Top 5 Friday: Diverse Characters

I thought long and hard about books for this Top 5, but then decided that I’d write a normal post as well.  You see, I’ve been thinking about ‘diverse’ characters a lot in the past year, and I want to share some of those thoughts.  As a warning, this could be controversial, so if you want to skip it feel free to just read my Top 5 and click off (although I’d encourage you to read it and even to disagree with me – I’m always willing to listen to different arguments!)

5. Lakshmi, Sold by Patricia McCormick

4. Li Cuxin, Mao’s Last Dancer, Li Cuxin (a real person as well as a character, but I love his story).

3. Amal Mohamed Nasrullah Abdel-Hakim, Does My Head Look Big in This? by Randa Abdel-Fattah

2. Mariko, Shogun, James Clavell

1. Dovasary Balitang, Trickster’s Choice Trickerster’s Queen, Tamora Pierce

Growing up I never thought about a character’s diversity when I was reading.  Not because I was coming from a place of deliberate ignorance, and also not because I’m a white female from a middle class background.  Just because like with everything else growing up, I didn’t care who people were as long as they were kind.  Woman? Fine.  Man? Fine. Caucasian? Fine. Person of colour? Fine.  Asian?  Fine.  Middle Eastern?  Fine.  Indigenous/First People (to any country)? Fine.  Heterosexual?  Fine.  Queer?  Fine.  Rich?  Fine.  Poor?  Fine.  Disabled?  Fine.  Mentally ill?  Fine.  All I cared about was that the characters were interesting, well developed, and made the story exciting.

Recently however, I’ve encountered a lot of people in my writing community who have faced considerable backlash because their characters weren’t ‘diverse’ enough.  Sure, they might have had a character who was Asian, but did they have a character who was transgender?  Pansexual?  Muslim?  So a lot of these people said they’d simply changed a character’s gender, or religion, or sexual orientation.  There, more diversity.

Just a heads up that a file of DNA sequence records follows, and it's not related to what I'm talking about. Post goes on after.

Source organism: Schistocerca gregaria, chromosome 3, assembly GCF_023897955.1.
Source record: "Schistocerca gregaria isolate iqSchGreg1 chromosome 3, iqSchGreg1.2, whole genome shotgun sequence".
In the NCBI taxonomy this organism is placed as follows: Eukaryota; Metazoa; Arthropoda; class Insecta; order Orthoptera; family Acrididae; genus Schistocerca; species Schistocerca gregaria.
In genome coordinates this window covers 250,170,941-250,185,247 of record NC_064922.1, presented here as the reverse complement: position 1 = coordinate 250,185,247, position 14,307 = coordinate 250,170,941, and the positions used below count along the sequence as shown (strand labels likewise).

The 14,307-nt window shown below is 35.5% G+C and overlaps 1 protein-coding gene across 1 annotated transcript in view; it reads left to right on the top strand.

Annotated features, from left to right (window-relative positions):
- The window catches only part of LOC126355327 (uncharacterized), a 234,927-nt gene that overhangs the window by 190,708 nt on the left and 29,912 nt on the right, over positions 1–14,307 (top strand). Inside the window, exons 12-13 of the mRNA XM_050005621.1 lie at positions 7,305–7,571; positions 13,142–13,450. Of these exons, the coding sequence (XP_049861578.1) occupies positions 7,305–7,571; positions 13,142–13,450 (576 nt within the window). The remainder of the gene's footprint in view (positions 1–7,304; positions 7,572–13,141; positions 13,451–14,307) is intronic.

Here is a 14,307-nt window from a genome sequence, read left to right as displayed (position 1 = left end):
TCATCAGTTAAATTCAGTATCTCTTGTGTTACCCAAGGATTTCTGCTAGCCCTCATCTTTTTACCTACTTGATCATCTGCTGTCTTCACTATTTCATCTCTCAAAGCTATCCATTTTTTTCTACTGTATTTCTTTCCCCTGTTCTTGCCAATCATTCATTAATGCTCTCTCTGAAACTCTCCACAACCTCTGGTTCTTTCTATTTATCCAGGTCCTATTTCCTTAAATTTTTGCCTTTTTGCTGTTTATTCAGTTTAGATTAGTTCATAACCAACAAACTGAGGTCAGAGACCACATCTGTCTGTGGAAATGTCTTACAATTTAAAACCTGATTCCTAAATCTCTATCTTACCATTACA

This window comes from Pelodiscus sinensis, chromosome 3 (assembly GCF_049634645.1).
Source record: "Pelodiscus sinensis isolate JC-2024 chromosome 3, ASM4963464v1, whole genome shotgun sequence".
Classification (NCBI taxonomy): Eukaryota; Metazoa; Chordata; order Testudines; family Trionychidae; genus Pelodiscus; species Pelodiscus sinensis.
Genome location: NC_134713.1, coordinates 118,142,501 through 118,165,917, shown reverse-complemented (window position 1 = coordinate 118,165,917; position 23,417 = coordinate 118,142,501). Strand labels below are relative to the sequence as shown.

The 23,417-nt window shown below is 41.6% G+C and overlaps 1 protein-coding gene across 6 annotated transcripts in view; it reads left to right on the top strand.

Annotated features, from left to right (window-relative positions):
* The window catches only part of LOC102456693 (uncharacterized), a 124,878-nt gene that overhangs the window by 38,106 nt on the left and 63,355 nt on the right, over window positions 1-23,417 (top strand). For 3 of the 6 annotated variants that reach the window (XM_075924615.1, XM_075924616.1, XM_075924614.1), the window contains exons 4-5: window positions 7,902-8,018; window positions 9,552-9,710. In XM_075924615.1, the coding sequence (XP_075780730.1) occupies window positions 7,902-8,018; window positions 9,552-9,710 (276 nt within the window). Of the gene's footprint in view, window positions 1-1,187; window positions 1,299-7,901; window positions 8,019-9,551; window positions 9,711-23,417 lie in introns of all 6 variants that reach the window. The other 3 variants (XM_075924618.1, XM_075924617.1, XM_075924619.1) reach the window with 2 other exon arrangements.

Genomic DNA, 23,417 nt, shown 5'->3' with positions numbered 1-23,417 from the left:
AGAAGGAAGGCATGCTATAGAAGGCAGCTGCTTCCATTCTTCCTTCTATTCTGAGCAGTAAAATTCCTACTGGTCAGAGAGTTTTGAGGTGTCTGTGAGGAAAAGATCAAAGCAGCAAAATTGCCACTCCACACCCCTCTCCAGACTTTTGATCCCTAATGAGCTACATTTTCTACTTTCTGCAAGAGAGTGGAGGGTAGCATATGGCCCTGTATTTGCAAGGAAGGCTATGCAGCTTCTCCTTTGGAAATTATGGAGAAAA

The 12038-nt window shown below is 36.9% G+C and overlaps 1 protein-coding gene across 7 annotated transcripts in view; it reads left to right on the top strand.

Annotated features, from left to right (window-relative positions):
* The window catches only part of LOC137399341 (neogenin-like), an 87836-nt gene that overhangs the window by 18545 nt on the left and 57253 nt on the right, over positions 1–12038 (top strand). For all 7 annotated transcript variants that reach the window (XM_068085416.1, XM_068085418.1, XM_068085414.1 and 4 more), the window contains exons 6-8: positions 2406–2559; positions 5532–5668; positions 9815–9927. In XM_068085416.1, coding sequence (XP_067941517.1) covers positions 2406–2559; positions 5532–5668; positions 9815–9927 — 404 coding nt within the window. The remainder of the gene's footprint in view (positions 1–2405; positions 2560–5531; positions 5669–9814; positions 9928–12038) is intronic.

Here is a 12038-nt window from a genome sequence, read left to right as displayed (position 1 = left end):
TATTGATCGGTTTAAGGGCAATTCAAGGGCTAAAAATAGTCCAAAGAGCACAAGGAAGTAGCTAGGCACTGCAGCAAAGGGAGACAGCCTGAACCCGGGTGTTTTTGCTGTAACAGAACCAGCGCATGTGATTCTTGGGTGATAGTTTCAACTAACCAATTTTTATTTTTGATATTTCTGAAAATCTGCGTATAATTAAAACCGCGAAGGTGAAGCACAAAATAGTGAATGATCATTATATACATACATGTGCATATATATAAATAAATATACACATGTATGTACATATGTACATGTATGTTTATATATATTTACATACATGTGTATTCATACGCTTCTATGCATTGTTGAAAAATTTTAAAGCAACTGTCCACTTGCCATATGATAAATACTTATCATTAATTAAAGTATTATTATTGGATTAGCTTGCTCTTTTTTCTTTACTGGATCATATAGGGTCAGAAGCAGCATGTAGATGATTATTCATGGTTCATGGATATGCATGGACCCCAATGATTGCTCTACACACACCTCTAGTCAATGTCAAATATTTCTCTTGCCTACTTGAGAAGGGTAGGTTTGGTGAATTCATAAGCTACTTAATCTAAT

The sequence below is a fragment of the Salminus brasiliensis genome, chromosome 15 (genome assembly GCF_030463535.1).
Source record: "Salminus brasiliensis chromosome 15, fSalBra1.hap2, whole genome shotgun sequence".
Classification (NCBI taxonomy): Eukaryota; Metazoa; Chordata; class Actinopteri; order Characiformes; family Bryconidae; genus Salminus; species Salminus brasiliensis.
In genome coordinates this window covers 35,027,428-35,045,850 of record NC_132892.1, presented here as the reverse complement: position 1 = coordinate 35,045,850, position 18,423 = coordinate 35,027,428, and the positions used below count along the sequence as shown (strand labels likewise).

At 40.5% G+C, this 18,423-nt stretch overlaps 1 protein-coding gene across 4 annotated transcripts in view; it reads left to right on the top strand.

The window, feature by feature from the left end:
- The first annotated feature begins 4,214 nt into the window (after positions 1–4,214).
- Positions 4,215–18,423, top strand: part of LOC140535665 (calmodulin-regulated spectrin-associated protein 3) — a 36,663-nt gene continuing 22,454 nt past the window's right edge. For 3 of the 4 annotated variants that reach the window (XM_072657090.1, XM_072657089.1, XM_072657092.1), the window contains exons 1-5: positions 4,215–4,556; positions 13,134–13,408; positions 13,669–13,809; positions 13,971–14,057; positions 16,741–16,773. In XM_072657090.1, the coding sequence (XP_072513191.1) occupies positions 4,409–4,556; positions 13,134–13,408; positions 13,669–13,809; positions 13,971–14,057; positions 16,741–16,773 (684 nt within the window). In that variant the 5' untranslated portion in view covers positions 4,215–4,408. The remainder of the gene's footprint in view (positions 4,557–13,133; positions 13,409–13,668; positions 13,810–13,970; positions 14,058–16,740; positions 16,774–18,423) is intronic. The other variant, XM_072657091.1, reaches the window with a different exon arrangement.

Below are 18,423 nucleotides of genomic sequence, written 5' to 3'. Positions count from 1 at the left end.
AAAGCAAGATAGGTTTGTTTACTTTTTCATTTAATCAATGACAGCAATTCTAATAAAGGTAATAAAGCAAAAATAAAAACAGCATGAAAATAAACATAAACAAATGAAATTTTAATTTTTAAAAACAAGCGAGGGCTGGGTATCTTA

*clenches fist*

Nothing pisses me off more in a story than something being there for the sake of it.  This includes diverse characters.  Don’t get me wrong, diverse characters are great.  But don’t put them in there just for the sake of it.

An example from my own writing is that one of my characters recently ‘came out’.  Yes.  I said it.  I was writing some scenes for them, and all of a sudden he pretty much just turned to me and said “I’m in love with spoiler god dammit woman!” And everything suddenly made more sense.  I didn’t decide to make him gay.  I didn’t think ‘ooh I’d better put a queer character in there’.  It just happened.  And in my opinion that’s how it should be.

Diversity should be celebrated in fiction as it should be celebrated everywhere, but it shouldn’t be forced.  We shouldn’t sit an pull out characters and label them as ‘diverse’ because of their skin colour, religion, sexuality, or even their gender.  We definitely shouldn’t shun books without these characters.

Diverse characters can be used in powerful, political stories designed to make us reassess ourselves and society as a whole, but they can also just be there.  They can be bisexual AND an assassin.  They can be Muslim AND a lawyer going through a shit family time.  They can be Japanese AND an astronaut lost in space.  A character’s ethnicity, sexuality, or anything else is part of their identity, but it shouldn’t define them in a story, the same way those things shouldn’t define people in real life.


4 thoughts on “Top 5 Friday: Diverse Characters

  1. I agree. I will also take a step further and say that I don’t think the burden of representation should fall on us middle-class white writers, either. If the diverse character makes sense for the STORY we’re writing, yes, include them. But think about how the story would change if the person wasn’t diverse. Not at all? No effect on plot? Then maybe you’re just putting them in there to appease those voices who scream about not enough diversity.

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